We can all site incidents where various problems have cropped up in society in the name of health and safety. It used to be that there were accidents, an unavoidable blip to life itself, would occur at public events and then the councils brought in health and safety training to combat this problem. And now it has all gone pear shaped and we are left with virtually no public events in the ridiculous name of health and safety regulations.
One woman is very unhappy about the implications of breaching health and safety training which resulted in the loss of her job. Working as a carer was a job this woman relished but health and safety training banned her from performing certain tasks outside of her designated work hours.
Unable to leave a helpless resident when it was very apparent the person was dying, this carer took it upon herself to help out in her own time. This, ultimately, led to her dismissal under the realm of gross misconduct. Now you could understand if she had shuffled the dying person into a corridor out of the way (oh, like the hospitals do!) or if she had simply refused to carry out her duties, but helping out of work hours?
The company she worked for say that she was not covered under their insurance for giving any type of assistance out or work hours and this could have led to a law suit against the firm should anything untoward of happened. So, where did common decency and common sense go to in all of this? Apparently, it simply doesn't come into it and rules is rules. The fact that nothing untoward did happen, other than a sick person gaining some help and comfort in their last hours, is irrelevant also.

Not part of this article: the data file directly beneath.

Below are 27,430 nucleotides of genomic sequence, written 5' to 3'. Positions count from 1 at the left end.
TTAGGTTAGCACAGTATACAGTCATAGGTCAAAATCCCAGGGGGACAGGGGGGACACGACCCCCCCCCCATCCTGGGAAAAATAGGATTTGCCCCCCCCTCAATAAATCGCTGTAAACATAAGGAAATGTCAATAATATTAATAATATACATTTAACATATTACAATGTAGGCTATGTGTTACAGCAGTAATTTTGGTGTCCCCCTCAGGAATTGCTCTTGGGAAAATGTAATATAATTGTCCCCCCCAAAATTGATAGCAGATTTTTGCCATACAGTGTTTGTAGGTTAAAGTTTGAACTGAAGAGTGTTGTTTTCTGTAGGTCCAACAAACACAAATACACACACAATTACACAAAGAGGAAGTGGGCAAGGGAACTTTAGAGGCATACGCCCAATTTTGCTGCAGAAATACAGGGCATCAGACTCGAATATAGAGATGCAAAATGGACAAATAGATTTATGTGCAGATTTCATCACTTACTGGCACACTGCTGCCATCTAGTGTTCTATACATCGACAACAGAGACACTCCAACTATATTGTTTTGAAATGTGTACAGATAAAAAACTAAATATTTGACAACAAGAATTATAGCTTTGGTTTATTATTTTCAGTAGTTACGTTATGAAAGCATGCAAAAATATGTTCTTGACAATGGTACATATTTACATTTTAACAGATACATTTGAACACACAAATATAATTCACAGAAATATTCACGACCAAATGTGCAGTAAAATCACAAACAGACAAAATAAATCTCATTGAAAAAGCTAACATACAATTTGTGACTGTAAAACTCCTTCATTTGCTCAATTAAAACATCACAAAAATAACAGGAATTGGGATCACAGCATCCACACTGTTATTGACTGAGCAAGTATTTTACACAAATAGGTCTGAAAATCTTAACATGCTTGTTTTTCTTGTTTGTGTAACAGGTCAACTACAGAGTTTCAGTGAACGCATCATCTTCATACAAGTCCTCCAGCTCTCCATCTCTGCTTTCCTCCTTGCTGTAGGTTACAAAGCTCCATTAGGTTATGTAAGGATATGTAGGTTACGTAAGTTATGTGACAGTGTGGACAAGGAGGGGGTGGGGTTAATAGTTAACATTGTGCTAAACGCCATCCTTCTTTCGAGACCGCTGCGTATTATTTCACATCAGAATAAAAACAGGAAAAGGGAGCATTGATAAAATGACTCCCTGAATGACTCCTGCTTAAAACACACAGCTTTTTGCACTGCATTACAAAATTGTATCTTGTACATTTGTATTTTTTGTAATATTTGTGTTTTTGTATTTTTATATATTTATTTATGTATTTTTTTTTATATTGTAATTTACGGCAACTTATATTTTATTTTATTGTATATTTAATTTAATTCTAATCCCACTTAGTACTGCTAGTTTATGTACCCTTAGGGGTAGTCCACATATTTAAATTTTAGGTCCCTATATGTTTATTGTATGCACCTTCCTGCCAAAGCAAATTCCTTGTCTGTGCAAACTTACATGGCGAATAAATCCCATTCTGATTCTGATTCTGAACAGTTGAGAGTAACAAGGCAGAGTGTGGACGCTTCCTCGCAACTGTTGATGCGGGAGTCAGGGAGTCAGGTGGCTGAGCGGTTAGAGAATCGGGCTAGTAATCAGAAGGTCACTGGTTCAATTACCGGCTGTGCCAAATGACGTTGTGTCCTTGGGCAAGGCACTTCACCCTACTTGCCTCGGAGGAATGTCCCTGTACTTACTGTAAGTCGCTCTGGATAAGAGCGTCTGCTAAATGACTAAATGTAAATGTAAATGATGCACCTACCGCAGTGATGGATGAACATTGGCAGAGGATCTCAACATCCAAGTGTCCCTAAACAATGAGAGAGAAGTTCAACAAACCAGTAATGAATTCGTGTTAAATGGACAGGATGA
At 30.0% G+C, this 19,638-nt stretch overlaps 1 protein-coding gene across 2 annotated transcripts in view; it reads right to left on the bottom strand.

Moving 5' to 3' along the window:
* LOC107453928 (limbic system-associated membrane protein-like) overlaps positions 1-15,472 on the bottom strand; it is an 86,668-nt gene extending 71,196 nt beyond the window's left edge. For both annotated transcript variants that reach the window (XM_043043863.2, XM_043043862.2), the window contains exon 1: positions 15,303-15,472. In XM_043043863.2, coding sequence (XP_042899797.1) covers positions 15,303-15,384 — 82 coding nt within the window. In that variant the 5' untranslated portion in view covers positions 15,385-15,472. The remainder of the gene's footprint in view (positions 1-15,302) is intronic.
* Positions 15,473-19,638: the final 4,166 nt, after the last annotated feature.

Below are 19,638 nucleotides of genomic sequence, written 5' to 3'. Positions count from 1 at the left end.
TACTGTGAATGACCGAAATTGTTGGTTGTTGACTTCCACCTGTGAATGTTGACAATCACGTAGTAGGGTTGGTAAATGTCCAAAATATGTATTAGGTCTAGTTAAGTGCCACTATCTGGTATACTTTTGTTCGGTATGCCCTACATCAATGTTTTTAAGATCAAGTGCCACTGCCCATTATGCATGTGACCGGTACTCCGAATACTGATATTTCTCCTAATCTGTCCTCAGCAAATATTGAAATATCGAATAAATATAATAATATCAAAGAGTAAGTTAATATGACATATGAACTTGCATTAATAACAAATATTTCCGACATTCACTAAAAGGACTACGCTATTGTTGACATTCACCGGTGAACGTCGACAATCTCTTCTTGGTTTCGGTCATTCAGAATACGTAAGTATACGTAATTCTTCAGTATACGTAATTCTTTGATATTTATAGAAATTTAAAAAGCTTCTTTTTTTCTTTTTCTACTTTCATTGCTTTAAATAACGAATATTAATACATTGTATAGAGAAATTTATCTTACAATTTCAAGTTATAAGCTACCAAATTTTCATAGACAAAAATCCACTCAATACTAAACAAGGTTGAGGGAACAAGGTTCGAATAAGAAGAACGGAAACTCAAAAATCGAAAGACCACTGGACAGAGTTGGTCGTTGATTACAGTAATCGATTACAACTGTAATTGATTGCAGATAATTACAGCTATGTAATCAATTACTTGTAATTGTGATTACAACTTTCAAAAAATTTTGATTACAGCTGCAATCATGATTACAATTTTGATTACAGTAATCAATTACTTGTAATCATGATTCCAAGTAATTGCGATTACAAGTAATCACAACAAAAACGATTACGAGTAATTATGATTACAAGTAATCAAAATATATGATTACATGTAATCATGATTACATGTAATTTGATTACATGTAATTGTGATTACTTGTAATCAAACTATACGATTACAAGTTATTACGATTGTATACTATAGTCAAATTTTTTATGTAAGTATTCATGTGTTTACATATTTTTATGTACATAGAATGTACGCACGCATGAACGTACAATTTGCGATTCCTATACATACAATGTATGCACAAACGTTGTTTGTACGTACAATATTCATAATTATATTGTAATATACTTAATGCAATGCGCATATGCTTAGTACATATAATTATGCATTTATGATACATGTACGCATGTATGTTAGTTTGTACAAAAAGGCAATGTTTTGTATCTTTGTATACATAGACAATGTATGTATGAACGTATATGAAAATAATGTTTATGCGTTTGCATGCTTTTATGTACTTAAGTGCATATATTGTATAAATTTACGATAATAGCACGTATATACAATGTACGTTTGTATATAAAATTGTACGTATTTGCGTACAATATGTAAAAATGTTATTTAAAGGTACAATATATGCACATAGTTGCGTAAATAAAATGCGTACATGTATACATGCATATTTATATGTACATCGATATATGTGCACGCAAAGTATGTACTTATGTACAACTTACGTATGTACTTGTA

Further to the above madness is the news that a Cambridge University have banned the age old tradition of throwing mortar boards in the air as part of the graduation ceremony. This is after one student was injured after one fell on him and all the health and safety training gurus for the event went into panic mode that they may get sued in our compensation era.
The hat was thrown into the air and after they landed one student needed stitches to a cut on his head. And in come the hat police to ban all throwing of soft, light objects in jubilation and merriment. Of course, jubilation and merriment is not something that is covered in health and safety training in the fear that people may develop minds of their own and do something silly, like lobbing a fish paste sandwich at someone else after the consumption of too much alcohol. Not as silly as it sounds - you could have someone's eye out with a fish paste sandwich if you're not careful.
More food based health and safety rubbish comes from Devon where fire crews have been banned from showing displays of what happens in the event of a chip pan fire. This display has been used for years in health and safety training as a means of showing people what can happen when cooking is left unattended. Chip pan fires are the biggest source of fire in the UK but are easily dealt with. These demonstrations save lives but because of the possibility that one day a demonstration may get out of hand, they have now been banned.
The authorities say they no longer want children to be shown how to deal with a fire, preferring them to get out. However, the chances are a child would try to deal with it anyway and get it wrong- with disastrous consequences. Why not teach them the right way to deal with it so they don't panic and possibly make the problem worse? Health and safety madness, that's why!
Health and safety expert Catherine Harvey looks at some of the changes resulting from health and safety training at various events.